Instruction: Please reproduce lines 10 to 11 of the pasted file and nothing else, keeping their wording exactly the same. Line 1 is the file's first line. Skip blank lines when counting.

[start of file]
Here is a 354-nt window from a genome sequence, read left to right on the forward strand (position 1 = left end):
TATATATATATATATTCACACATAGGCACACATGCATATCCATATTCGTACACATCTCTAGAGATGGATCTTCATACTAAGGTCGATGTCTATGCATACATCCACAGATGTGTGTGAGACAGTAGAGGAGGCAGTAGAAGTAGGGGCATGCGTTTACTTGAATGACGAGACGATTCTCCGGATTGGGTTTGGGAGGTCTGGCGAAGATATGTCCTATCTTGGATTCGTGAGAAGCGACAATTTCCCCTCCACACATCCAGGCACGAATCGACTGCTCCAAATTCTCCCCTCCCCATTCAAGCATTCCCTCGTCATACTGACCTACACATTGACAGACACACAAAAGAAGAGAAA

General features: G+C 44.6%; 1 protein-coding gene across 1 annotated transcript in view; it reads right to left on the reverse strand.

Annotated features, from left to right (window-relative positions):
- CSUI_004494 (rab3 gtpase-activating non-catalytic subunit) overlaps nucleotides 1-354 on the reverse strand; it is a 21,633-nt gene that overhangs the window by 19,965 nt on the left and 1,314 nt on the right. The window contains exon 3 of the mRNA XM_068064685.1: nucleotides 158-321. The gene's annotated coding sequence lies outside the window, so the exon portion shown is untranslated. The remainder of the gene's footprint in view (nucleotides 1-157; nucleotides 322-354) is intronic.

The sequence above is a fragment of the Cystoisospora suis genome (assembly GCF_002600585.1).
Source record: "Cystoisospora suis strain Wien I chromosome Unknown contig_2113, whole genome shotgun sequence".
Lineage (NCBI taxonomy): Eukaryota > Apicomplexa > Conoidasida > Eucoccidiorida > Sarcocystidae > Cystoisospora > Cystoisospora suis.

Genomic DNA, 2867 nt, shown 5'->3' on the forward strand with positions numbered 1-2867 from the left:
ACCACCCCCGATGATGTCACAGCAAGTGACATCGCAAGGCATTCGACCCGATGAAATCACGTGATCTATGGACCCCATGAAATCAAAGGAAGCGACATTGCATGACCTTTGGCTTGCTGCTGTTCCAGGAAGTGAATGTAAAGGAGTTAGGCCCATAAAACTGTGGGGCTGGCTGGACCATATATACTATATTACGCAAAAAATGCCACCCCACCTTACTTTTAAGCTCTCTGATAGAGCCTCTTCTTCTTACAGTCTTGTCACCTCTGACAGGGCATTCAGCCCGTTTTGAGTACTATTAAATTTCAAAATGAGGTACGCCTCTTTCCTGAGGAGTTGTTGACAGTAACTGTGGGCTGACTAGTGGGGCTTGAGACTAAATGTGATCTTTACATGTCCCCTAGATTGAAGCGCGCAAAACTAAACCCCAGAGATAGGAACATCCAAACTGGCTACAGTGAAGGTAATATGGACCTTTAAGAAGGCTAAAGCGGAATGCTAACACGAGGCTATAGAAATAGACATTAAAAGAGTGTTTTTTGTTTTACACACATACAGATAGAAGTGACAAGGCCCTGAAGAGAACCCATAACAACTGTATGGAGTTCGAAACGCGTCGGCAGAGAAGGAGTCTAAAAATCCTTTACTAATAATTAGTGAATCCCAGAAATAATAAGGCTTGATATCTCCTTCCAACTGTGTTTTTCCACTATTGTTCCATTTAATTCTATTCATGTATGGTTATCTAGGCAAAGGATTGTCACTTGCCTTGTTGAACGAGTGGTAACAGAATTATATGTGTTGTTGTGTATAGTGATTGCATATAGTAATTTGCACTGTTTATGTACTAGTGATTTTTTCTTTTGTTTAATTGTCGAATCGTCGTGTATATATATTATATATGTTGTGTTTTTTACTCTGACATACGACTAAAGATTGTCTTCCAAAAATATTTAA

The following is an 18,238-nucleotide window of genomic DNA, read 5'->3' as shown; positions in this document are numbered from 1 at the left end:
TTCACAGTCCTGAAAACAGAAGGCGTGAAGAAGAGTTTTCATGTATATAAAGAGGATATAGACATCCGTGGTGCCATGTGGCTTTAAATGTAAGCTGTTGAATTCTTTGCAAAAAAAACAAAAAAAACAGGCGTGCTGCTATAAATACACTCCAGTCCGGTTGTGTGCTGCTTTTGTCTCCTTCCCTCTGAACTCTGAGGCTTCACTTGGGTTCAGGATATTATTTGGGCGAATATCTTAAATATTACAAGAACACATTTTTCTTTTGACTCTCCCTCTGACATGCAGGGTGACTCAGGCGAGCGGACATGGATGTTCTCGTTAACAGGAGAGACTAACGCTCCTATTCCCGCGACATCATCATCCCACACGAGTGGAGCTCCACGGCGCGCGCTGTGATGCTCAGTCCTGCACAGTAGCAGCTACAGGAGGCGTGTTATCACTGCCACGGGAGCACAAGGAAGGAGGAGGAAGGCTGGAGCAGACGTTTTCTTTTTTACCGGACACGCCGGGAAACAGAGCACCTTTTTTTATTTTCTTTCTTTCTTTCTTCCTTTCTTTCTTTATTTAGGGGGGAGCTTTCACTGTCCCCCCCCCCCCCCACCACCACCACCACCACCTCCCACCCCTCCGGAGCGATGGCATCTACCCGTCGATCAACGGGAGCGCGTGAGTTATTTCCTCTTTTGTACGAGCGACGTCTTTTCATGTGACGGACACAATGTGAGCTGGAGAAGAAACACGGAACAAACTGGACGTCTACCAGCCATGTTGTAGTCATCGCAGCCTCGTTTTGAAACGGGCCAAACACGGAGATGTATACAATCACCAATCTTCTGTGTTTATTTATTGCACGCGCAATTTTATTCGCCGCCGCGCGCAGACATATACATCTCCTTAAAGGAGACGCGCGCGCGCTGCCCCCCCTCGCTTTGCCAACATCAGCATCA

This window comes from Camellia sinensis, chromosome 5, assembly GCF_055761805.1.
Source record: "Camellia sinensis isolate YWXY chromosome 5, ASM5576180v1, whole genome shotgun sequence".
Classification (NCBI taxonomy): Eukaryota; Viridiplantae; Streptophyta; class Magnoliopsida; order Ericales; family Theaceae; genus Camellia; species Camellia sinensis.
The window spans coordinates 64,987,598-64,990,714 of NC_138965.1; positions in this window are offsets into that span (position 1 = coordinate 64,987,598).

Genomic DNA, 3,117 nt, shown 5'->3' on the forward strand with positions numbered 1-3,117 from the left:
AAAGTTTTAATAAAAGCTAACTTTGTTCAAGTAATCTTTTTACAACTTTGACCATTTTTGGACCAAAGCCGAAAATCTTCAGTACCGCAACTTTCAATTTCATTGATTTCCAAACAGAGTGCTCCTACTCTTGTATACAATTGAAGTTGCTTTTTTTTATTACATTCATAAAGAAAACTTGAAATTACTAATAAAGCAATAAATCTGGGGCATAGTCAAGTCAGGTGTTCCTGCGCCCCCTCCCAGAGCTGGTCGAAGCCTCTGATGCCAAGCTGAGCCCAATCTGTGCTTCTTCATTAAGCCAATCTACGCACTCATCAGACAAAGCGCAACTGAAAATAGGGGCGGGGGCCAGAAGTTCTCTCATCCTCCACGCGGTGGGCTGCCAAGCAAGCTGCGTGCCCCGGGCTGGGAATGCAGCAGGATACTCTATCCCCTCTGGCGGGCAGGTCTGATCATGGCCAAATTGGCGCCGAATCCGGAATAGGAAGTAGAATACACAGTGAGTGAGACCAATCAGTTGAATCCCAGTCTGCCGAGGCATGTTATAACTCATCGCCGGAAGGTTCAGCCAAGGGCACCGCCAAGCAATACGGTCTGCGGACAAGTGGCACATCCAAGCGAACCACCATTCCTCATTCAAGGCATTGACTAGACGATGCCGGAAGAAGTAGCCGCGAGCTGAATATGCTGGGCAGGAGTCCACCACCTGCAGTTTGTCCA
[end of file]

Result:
ACCACCCCCGATGATGTCACAGCAAGTGACATCGCAAGGCATTCGACCCGATGAAATCACGTGATCTATGGACCCCATGAAATCAAAGGAAGCGACATTGCATGACCTTTGGCTTGCTGCTGTTCCAGGAAGTGAATGTAAAGGAGTTAGGCCCATAAAACTGTGGGGCTGGCTGGACCATATATACTATATTACGCAAAAAATGCCACCCCACCTTACTTTTAAGCTCTCTGATAGAGCCTCTTCTTCTTACAGTCTTGTCACCTCTGACAGGGCATTCAGCCCGTTTTGAGTACTATTAAATTTCAAAATGAGGTACGCCTCTTTCCTGAGGAGTTGTTGACAGTAACTGTGGGCTGACTAGTGGGGCTTGAGACTAAATGTGATCTTTACATGTCCCCTAGATTGAAGCGCGCAAAACTAAACCCCAGAGATAGGAACATCCAAACTGGCTACAGTGAAGGTAATATGGACCTTTAAGAAGGCTAAAGCGGAATGCTAACACGAGGCTATAGAAATAGACATTAAAAGAGTGTTTTTTGTTTTACACACATACAGATAGAAGTGACAAGGCCCTGAAGAGAACCCATAACAACTGTATGGAGTTCGAAACGCGTCGGCAGAGAAGGAGTCTAAAAATCCTTTACTAATAATTAGTGAATCCCAGAAATAATAAGGCTTGATATCTCCTTCCAACTGTGTTTTTCCACTATTGTTCCATTTAATTCTATTCATGTATGGTTATCTAGGCAAAGGATTGTCACTTGCCTTGTTGAACGAGTGGTAACAGAATTATATGTGTTGTTGTGTATAGTGATTGCATATAGTAATTTGCACTGTTTATGTACTAGTGATTTTTTCTTTTGTTTAATTGTCGAATCGTCGTGTATATATATTATATATGTTGTGTTTTTTACTCTGACATACGACTAAAGATTGTCTTCCAAAAATATTTAA

The following is an 18,238-nucleotide window of genomic DNA, read 5'->3' as shown; positions in this document are numbered from 1 at the left end: